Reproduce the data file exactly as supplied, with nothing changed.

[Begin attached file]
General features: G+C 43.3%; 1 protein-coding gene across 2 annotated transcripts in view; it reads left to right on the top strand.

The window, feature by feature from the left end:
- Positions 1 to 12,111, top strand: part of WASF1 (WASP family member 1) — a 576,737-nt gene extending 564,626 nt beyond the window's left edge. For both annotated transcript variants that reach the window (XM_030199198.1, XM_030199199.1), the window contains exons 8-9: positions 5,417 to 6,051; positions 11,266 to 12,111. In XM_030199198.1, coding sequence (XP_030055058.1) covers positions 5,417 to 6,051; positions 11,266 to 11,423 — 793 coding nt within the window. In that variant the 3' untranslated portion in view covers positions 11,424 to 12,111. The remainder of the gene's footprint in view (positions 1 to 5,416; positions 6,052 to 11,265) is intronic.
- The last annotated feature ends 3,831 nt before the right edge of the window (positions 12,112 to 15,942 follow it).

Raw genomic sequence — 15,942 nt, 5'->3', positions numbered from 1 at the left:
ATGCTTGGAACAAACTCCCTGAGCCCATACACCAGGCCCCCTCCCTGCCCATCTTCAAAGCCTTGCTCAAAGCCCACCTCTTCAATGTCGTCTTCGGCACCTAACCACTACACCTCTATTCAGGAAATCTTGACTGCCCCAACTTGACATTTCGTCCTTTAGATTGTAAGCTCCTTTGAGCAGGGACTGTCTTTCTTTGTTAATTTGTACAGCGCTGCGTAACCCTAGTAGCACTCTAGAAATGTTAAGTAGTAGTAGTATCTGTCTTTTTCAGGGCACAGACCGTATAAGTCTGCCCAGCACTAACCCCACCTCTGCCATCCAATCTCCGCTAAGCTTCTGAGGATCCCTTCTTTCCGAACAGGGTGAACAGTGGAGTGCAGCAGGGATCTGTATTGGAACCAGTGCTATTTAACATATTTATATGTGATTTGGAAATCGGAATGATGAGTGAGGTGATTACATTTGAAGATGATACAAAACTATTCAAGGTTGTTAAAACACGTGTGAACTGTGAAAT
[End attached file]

General features: G+C 43.3%; 1 protein-coding gene across 2 annotated transcripts in view; it reads left to right on the top strand.

The window, feature by feature from the left end:
- Positions 1 to 12,111, top strand: part of WASF1 (WASP family member 1) — a 576,737-nt gene extending 564,626 nt beyond the window's left edge. For both annotated transcript variants that reach the window (XM_030199198.1, XM_030199199.1), the window contains exons 8-9: positions 5,417 to 6,051; positions 11,266 to 12,111. In XM_030199198.1, coding sequence (XP_030055058.1) covers positions 5,417 to 6,051; positions 11,266 to 11,423 — 793 coding nt within the window. In that variant the 3' untranslated portion in view covers positions 11,424 to 12,111. The remainder of the gene's footprint in view (positions 1 to 5,416; positions 6,052 to 11,265) is intronic.
- The last annotated feature ends 3,831 nt before the right edge of the window (positions 12,112 to 15,942 follow it).

Raw genomic sequence — 15,942 nt, 5'->3', positions numbered from 1 at the left:
ATGCTTGGAACAAACTCCCTGAGCCCATACACCAGGCCCCCTCCCTGCCCATCTTCAAAGCCTTGCTCAAAGCCCACCTCTTCAATGTCGTCTTCGGCACCTAACCACTACACCTCTATTCAGGAAATCTTGACTGCCCCAACTTGACATTTCGTCCTTTAGATTGTAAGCTCCTTTGAGCAGGGACTGTCTTTCTTTGTTAATTTGTACAGCGCTGCGTAACCCTAGTAGCACTCTAGAAATGTTAAGTAGTAGTAGTATCTGTCTTTTTCAGGGCACAGACCGTATAAGTCTGCCCAGCACTAACCCCACCTCTGCCATCCAATCTCCGCTAAGCTTCTGAGGATCCCTTCTTTCCGAACAGGGTGAACAGTGGAGTGCAGCAGGGATCTGTATTGGAACCAGTGCTATTTAACATATTTATATGTGATTTGGAAATCGGAATGATGAGTGAGGTGATTACATTTGAAGATGATACAAAACTATTCAAGGTTGTTAAAACACGTGTGAACTGTGAAAT